Ex-plumber who built makeshift guns faces jail

Gary Owens admitted firearms offences at Jamica Mews. Picture: Greg Macvean
Gary Owens admitted firearms offences at Jamica Mews. Picture: Greg Macvean
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A FORMER plumber who built potentially lethal firearms from scrap found in the streets has been warned he faces a minimum of five years in prison.

Gary Owens, 38, created the weapons in his New Town flat and test fired them in his hallway where shotgun pellets were found embedded in a door.

He told police that the last one he manufactured took him a couple of hours to make.

Unemployed Owens said he had built the makeshift guns through a process of trial and error and had bought matches and party poppers to supplement parts he had found abandoned.

The former roofer and plumber, who suffers from depression, told detectives that he thought it might be a way to commit suicide.

Owens said the homemade firearms were for “if things got too much it was for suicide”.

He had been testing them to see what worked best because he did not want to end up a vegetable relying on everyone else and that he “just wanted to be gone”.

Owens admitted a string of firearms offences between February 1 and April 16 this year at his home in Jamaica Mews, in Edinburgh, including manufacturing a prohibited weapon and possessing homemade firearms.

Lord Uist, who had commented that Owens appeared to be “an unknown quantity”, said: “It is a most peculiar case.”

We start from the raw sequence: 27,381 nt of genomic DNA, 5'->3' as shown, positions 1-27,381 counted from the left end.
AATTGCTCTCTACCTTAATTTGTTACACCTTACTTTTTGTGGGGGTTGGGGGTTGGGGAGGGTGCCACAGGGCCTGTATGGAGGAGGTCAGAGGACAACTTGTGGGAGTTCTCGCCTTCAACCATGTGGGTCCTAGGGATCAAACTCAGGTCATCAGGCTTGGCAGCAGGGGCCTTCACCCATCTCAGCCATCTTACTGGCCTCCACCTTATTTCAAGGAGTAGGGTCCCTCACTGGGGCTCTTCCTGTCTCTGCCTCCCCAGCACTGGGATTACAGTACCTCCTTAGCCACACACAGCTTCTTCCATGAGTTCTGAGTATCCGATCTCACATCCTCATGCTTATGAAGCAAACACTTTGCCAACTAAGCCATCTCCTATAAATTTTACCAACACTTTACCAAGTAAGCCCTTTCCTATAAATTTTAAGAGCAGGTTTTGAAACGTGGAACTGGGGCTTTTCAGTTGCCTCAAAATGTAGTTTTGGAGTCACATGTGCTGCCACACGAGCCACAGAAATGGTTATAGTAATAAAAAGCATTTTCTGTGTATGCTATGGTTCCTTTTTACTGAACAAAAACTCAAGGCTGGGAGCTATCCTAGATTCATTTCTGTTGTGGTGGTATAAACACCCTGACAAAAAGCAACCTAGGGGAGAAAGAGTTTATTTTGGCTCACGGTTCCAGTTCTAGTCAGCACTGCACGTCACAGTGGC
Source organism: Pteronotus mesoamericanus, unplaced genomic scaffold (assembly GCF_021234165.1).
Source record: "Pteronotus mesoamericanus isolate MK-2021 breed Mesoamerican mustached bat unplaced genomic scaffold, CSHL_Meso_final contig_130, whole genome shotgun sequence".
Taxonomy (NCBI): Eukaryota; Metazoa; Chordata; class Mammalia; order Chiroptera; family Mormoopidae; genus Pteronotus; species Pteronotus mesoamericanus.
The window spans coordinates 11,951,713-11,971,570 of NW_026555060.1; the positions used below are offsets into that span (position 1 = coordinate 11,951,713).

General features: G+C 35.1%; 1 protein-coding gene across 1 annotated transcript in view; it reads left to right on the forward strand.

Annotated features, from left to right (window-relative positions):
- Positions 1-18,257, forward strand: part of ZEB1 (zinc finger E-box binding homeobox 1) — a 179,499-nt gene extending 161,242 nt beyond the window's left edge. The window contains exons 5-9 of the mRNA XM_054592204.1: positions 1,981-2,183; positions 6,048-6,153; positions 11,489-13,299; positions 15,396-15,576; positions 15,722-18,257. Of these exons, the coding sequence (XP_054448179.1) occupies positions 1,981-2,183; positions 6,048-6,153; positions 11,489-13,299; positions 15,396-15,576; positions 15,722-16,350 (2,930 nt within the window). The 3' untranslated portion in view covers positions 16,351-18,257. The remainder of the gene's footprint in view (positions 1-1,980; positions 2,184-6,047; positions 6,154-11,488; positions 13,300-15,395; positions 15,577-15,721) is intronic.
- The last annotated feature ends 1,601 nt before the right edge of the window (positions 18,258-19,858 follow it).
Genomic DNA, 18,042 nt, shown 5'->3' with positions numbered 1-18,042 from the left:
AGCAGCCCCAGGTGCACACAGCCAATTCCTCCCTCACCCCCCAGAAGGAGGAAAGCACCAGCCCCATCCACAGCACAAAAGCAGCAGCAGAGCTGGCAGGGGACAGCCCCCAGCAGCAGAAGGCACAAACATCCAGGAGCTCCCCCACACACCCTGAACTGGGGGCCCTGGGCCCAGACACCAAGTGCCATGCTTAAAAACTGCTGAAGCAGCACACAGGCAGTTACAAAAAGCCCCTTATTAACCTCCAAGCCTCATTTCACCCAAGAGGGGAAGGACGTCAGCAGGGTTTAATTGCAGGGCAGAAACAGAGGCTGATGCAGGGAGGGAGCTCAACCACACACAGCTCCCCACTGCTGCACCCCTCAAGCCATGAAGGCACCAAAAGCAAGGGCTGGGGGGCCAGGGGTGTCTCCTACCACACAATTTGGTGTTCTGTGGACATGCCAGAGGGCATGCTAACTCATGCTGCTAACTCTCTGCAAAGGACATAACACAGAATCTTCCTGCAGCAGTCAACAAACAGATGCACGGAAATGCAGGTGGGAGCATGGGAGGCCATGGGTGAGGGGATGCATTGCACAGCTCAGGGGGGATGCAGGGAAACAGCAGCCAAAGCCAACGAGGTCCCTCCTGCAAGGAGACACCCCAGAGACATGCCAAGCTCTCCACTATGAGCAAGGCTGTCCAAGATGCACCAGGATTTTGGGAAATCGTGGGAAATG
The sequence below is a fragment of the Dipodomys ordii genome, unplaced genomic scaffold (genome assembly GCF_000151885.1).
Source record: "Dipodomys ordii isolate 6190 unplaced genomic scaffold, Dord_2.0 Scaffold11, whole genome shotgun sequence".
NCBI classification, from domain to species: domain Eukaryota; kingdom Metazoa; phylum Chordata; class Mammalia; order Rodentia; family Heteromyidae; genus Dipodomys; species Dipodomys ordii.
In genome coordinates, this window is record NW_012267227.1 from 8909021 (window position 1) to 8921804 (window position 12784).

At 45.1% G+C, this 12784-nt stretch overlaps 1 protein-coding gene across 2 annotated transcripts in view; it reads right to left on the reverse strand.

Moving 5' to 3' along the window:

The judge told Owens that he would defer sentence on him for a background report and a review of his psychiatric history.

Lord Uist said it would also give Owens’ defence an opportunity to consider whether they should argue that exceptional circumstances existed which would not require the imposition of the five-year minimum sentence.

Defence solicitor advocate Robbie Burnett said of Owens: “He is very much a loner. He tells me he has no real friends.”

“He has been depressed for some considerable time and had on various occasions attempted suicide.”

The advocate depute told the court that in April this year the police received intelligence over Owens manufacturing firearms at his home.

When detectives arrived he said words to the effect of “is this because I make things”.

A specialist search team was brought in, including an army sergeant who is an ammunition technician.

He found two improvised short-barrelled weapons in the living room of Owens’ flat. An explosive from match heads could be ignited by a wire pull.

Police also recovered shotgun cartridges, pellets and ball bearings in a plastic Kinder egg container.

Owens said he had been “tinkering about” with the ­devices found at his home.

He said he did not know if they would be classed as guns and stated that he thought he would be dead by the time they were found.

Owens said he would have smashed them up with a hammer if he decided not to use them on himself.